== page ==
Although our Watch List underweights the energy sector vs. the S&P 500, this is partly due to the fact that our methodology tends to favor stocks with smaller market capitalizations. Furthermore, although only 5% of the Watch List is classified as being in the energy sector, another 2% are energy-intensive names in other sectors (Sasol (SSL), a chemical company, produces fuel from coal and conglomerate Norsk Hydro (NHY) derives much of its revenue from oil.) This brings the total weight closer to the S%P’s 9%.
It also brings up another important point, which is that energy stocks are not the only way to gain exposure to energy prices. There are of course exchange-traded funds such as the Oil Service HOLDRs ETF (OIH), as well as many funds specializing in emerging markets that have high exposure to energy.
Russia’s rapid economic growth has been fueled by record high world prices for the nation’s booming oil exports.
Finally, as oil prices remain high, interest continues to rise in alternative energy sources.
In Upington, a town in the arid, ironed-flat expanse of the Northern Cape, the extreme and persistent heat may cause some to become hot and bothered, but to Eskom it’s good news - because this is where the utility is considering building its electricity-from-the-sun project. (In fact, the Northern Cape every year records some of the highest aggregates of sunny days a year worldwide.)
If Eskom takes the decision to go ahead with the project, it will be the first major solar-energy project in Africa, especially where the electricity generated will be directed into the main power grid of a country.
Plus, Watch List member Sasol Ltd., the world’s biggest producer of motor fuel from coal, is in talks with Iran’s government over the construction of a gas-to-liquid fuel plant, South Africa’s foreign minister said.
However, even alternative energy is subject to red tape, NIMBYism and environmental concerns as the below article highlights:
The first utility-grade wind farm proposed in Virginia is hailed by its supporters as clean energy that can help stem global warming and rising fuel prices. But mountaintop residents near the Highland County site worry about what the blades of 18 towers taller than the Statue of Liberty would do to their environment.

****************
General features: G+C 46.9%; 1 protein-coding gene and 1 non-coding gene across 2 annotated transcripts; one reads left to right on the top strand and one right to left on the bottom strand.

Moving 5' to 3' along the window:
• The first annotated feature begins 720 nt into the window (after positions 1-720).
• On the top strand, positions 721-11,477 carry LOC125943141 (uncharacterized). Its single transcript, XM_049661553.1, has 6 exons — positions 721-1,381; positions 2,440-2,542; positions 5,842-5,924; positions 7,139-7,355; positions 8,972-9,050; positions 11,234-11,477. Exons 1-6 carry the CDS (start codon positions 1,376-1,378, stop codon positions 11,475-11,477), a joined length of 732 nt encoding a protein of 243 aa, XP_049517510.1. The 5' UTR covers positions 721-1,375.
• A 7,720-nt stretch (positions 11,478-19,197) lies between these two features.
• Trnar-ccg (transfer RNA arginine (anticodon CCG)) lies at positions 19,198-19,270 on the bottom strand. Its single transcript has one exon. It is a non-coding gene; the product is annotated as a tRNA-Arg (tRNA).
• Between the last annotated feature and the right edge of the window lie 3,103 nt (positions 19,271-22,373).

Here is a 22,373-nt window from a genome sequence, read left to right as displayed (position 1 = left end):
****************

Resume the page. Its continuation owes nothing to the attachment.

That would include rare or endangered birds, bats and a few other species, as well as a wild trout stream.
Eleven state agencies have reviewed the Highland New Wind Development proposal and come up with a lengthy list of suggested studies, including an analysis of the cumulative impact of wind farms on the four-state Allegheny Mountain region.
The State Corporation Commission, which has final say, will conduct a public hearing Oct. 30 in Richmond on the proposal by retired poultry processor Henry McBride of Harrisonburg. His attorney, John Flora, hopes the project can benefit from a federal tax credit that expires in 2007.
Year after year we have pundits telling us that oil prices will fall once the premium related to Prudhoe Bay/Iraq/Hurricanes/Whatever dissipates. We say oil will keep rising until long-term supply exceeds demand. Watch List member Helix Energy (HELX) just bought some facilities idled by last year’s hurricanes, and doesn’t expect them to come back on line until 2008.
Furthermore, increased exploration is no guarantee that projects will come on line. Another Watch List member, Statoil (STO) proved some resources way back in 1989, but doesn’t expect them to become profitable until 2010.
The company said it and the other license holders aim to send the plan for development and operation to the Ministry of Petroleum and Energy during the autumn. A final cost estimate will also be available by then, it said. The Gjoa field is located 70 km north of the Troll field and some 45 km off the coast of western Norway.
Located in blocks 35/9 and 36/7, Gjoa was proven in 1989 but Statoil said making the project profitable has been demanding.
So let the pundits pundit. Our bets are on continued supply shortfalls.